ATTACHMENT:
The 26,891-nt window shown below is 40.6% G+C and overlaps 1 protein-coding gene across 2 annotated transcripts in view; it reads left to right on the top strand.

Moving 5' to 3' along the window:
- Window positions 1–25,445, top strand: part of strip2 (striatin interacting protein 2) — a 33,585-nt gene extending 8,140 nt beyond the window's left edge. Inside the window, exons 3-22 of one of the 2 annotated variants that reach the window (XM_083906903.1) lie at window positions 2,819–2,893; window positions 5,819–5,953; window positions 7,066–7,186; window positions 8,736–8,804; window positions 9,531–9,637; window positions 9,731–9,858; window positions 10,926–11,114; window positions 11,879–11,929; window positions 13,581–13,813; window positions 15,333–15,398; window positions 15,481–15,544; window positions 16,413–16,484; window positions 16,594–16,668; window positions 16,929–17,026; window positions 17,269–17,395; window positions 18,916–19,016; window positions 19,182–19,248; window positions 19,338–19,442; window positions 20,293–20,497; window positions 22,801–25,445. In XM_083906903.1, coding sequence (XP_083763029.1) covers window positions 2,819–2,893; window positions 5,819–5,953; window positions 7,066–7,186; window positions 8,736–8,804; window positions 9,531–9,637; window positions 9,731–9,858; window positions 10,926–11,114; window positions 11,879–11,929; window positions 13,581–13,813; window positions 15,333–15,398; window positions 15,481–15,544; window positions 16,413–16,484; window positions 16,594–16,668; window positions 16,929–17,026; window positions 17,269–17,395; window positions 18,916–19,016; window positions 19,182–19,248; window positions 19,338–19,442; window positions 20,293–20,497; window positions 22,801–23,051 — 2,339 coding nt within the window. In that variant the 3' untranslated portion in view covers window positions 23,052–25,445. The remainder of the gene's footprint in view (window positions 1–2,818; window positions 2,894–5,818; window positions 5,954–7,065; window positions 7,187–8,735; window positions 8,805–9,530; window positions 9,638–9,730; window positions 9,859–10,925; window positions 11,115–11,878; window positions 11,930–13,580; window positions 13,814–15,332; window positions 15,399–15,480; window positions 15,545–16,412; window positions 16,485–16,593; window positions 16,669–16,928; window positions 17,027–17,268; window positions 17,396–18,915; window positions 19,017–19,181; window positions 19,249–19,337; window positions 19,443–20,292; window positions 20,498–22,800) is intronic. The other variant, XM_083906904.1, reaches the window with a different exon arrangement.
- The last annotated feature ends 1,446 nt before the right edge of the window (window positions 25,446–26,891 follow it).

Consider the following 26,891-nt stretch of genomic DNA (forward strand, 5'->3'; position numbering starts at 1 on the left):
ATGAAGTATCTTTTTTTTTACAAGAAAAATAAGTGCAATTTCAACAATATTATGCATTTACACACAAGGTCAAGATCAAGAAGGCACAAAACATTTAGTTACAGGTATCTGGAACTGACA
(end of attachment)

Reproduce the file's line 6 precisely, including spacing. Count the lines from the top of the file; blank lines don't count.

ATGAAGTATCTTTTTTTTTACAAGAAAAATAAGTGCAATTTCAACAATATTATGCATTTACACACAAGGTCAAGATCAAGAAGGCACAAAACATTTAGTTACAGGTATCTGGAACTGACA